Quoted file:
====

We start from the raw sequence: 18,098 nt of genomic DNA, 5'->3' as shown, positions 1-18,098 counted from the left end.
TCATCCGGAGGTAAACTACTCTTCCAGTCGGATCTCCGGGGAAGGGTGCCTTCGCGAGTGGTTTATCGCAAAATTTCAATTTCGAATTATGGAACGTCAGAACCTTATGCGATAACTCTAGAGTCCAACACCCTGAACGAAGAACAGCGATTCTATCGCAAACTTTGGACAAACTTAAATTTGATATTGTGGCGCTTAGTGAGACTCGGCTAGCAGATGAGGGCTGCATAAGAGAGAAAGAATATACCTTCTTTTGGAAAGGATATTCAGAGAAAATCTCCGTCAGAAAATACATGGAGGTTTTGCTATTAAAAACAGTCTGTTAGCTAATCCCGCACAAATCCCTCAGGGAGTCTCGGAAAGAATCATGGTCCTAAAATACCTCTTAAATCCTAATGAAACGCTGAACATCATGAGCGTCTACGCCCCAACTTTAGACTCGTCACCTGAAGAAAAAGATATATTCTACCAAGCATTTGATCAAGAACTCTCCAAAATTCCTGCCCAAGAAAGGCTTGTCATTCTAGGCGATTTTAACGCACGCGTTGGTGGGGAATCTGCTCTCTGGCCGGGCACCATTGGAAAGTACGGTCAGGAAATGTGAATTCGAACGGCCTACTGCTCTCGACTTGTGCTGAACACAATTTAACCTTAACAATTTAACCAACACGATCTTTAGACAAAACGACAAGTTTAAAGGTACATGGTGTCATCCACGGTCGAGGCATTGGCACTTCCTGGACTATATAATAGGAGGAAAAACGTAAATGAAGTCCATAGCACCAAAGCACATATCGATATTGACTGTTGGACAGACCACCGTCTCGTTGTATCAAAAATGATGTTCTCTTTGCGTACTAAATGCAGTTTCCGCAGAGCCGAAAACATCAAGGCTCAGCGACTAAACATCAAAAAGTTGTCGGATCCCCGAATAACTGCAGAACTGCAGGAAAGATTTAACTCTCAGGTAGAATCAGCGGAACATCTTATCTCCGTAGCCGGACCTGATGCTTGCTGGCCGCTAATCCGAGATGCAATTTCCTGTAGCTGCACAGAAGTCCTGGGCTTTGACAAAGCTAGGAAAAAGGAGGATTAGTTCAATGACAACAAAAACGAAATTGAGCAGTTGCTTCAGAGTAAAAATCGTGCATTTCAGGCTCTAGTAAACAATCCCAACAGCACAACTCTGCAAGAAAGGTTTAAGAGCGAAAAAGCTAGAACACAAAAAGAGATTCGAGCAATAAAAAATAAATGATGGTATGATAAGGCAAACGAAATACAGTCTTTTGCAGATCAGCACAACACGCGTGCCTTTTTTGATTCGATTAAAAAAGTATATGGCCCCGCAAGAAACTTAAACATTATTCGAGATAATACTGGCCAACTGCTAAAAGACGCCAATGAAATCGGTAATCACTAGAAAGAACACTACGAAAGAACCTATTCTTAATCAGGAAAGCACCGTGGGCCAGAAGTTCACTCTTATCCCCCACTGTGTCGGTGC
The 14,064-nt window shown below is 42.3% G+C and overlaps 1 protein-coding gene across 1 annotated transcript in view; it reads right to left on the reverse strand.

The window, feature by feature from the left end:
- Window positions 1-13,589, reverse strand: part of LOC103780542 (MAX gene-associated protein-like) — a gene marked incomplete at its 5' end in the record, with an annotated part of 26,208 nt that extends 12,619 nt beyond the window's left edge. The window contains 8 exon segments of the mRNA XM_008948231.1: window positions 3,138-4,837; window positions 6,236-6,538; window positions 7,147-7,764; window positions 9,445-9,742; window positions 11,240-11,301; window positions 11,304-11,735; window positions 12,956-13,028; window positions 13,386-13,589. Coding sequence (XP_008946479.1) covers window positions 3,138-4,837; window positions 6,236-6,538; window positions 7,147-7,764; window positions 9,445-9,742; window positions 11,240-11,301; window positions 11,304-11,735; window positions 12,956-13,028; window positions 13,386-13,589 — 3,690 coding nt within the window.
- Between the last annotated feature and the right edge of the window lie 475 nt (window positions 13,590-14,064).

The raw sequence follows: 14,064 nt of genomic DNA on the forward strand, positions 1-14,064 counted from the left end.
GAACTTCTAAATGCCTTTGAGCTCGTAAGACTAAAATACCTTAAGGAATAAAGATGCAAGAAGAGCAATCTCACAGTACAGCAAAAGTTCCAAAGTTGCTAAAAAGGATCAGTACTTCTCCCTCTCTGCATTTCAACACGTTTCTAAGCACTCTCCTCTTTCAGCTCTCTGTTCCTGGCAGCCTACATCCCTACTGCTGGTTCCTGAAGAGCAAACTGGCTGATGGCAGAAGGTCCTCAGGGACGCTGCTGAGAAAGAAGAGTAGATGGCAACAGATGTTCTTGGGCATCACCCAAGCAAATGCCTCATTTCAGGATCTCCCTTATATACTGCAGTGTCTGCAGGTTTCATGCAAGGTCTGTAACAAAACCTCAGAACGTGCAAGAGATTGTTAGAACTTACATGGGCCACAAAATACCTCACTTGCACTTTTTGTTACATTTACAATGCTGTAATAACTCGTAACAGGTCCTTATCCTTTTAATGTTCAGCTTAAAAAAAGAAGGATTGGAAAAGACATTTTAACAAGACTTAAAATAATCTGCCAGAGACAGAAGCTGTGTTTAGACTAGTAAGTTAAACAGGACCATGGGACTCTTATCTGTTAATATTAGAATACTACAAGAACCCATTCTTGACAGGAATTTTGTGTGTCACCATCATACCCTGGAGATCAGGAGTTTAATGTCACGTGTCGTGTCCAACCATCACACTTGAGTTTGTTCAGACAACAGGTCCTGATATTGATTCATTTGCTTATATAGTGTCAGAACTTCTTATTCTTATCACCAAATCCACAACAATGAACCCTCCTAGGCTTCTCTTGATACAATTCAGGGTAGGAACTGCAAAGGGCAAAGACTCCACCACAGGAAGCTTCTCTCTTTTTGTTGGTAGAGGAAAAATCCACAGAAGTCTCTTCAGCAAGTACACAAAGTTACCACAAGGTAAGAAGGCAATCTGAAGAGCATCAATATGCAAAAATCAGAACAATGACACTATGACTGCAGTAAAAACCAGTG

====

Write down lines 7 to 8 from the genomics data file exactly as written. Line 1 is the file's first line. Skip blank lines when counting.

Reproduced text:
The raw sequence follows: 14,064 nt of genomic DNA on the forward strand, positions 1-14,064 counted from the left end.
GAACTTCTAAATGCCTTTGAGCTCGTAAGACTAAAATACCTTAAGGAATAAAGATGCAAGAAGAGCAATCTCACAGTACAGCAAAAGTTCCAAAGTTGCTAAAAAGGATCAGTACTTCTCCCTCTCTGCATTTCAACACGTTTCTAAGCACTCTCCTCTTTCAGCTCTCTGTTCCTGGCAGCCTACATCCCTACTGCTGGTTCCTGAAGAGCAAACTGGCTGATGGCAGAAGGTCCTCAGGGACGCTGCTGAGAAAGAAGAGTAGATGGCAACAGATGTTCTTGGGCATCACCCAAGCAAATGCCTCATTTCAGGATCTCCCTTATATACTGCAGTGTCTGCAGGTTTCATGCAAGGTCTGTAACAAAACCTCAGAACGTGCAAGAGATTGTTAGAACTTACATGGGCCACAAAATACCTCACTTGCACTTTTTGTTACATTTACAATGCTGTAATAACTCGTAACAGGTCCTTATCCTTTTAATGTTCAGCTTAAAAAAAGAAGGATTGGAAAAGACATTTTAACAAGACTTAAAATAATCTGCCAGAGACAGAAGCTGTGTTTAGACTAGTAAGTTAAACAGGACCATGGGACTCTTATCTGTTAATATTAGAATACTACAAGAACCCATTCTTGACAGGAATTTTGTGTGTCACCATCATACCCTGGAGATCAGGAGTTTAATGTCACGTGTCGTGTCCAACCATCACACTTGAGTTTGTTCAGACAACAGGTCCTGATATTGATTCATTTGCTTATATAGTGTCAGAACTTCTTATTCTTATCACCAAATCCACAACAATGAACCCTCCTAGGCTTCTCTTGATACAATTCAGGGTAGGAACTGCAAAGGGCAAAGACTCCACCACAGGAAGCTTCTCTCTTTTTGTTGGTAGAGGAAAAATCCACAGAAGTCTCTTCAGCAAGTACACAAAGTTACCACAAGGTAAGAAGGCAATCTGAAGAGCATCAATATGCAAAAATCAGAACAATGACACTATGACTGCAGTAAAAACCAGTG